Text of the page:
When you get into work in the morning, you might say hi to your coworkers and complain for awhile about your boss. Then maybe you joke with the janitor, only to flee when you see your boss headed to your desk. Each of these interactions – as is every interaction between individuals -is deeply embedded in the context of social status. Social status isn’t just a construct of our world, but a state of our environment that causes profound changes in the way your brain functions.
One way social status affects the brain is through serotonin; it is well known in the scientific literature that changes in serotonin level seems to directly affect perceived social status. Whether high social status depends on high or low serotonin depends on the species; dominant individuals of species who must fight to retain social status have high serotonin levels, whereas dominant individuals of more cooperative species such as bonobos have low serotonin levels.
Issa et al. looked at social status in crayfish. Crayfish actually form long-lasting and complex dominance hierarchies where subordinate animals give way to dominants in contests over resources. Issa et al. took socially isolated animals and let them interact for thirty minutes a day, even though dominance was usually established within the first fifteen minutes. They then examined the response to these individuals to a surprise touch to the back leg. Dominant individuals always immediately turned toward the tap, presumably because they were prepared to be aggressive toward some threat. Submissive individuals, on the other hand, always showed one of two behaviors: they either pushed backwards and then lowered their posture, or they flexed their abdomen, dropped their posture, and then moved backward. When they recorded from a (specific) neuron that releases serotonin, they found the same kind of stereotyped response from the dominant individuals’ neurons, and the same kind of symmetric response from the subordinates’. The authors also have a nice model suggesting that the neural circuit itself might be reconfiguring itself by modifying thresholds for firing of excitatory and inhibitory neurons. It’s a simple result that looks true, though in the field of circuit neuroscience, the easy answer is almost never the right one…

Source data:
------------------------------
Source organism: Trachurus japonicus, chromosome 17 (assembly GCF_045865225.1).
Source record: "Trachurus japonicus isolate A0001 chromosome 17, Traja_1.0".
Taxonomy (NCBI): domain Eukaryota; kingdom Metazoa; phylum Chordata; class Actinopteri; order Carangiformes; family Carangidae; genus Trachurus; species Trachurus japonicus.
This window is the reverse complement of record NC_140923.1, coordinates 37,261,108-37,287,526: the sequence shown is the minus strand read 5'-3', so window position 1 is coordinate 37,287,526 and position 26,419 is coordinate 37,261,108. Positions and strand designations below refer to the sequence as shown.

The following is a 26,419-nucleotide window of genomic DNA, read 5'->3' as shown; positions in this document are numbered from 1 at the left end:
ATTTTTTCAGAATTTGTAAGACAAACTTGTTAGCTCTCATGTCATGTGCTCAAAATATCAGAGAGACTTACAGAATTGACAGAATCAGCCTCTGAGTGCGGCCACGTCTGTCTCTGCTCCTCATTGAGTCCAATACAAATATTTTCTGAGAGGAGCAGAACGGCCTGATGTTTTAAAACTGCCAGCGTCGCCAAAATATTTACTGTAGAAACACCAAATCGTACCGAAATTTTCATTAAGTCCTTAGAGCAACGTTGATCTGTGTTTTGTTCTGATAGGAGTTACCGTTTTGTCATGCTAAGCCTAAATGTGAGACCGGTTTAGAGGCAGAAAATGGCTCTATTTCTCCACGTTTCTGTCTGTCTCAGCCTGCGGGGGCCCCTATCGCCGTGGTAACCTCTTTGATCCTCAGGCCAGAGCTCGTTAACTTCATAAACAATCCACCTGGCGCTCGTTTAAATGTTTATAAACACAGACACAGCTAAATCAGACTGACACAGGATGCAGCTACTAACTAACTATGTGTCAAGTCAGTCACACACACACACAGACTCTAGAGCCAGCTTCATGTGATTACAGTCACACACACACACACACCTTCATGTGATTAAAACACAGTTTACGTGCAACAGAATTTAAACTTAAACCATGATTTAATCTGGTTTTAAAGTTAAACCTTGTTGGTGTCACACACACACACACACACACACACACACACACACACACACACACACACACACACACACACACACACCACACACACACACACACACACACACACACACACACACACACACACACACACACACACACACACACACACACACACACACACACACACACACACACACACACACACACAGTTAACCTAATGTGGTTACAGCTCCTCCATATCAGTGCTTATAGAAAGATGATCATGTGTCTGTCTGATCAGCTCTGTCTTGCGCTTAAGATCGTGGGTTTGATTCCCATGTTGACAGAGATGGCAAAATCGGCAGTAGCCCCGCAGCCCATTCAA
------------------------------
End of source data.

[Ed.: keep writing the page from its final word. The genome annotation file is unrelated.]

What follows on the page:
This means that the dominant and subordinate individuals not only have different levels of serotonin, but that their neural circuitry is fundamentally different. The authors interpret this to mean that a change in status indicates a persistent change is enacted, perhaps by modifying the amount or type of receptors. The fact that dominance is usually established within fifteen minutes leads one to think that perhaps there is some other underlying difference; however, isolated individuals that weren’t exposed to this dominant-subordinate training acted in roughly the same manner as dominant individuals, with similar neural responses.
For the crayfish, there is probably a trade-off: dominant individuals get more resources, but must also be prepared to fight, perhaps making them more likely to be consumed by predators. The lessons for humans is probably more complex. Serotonin is not just linked to social status, but also depression, so it would not be surprising if low social status can literally make us ill.
Issa, F., Drummond, J., Cattaert, D., & Edwards, D. (2012). Neural Circuit Reconfiguration by Social Status Journal of Neuroscience, 32 (16), 5638-5645 DOI: 10.1523/JNEUROSCI.5668-11.2012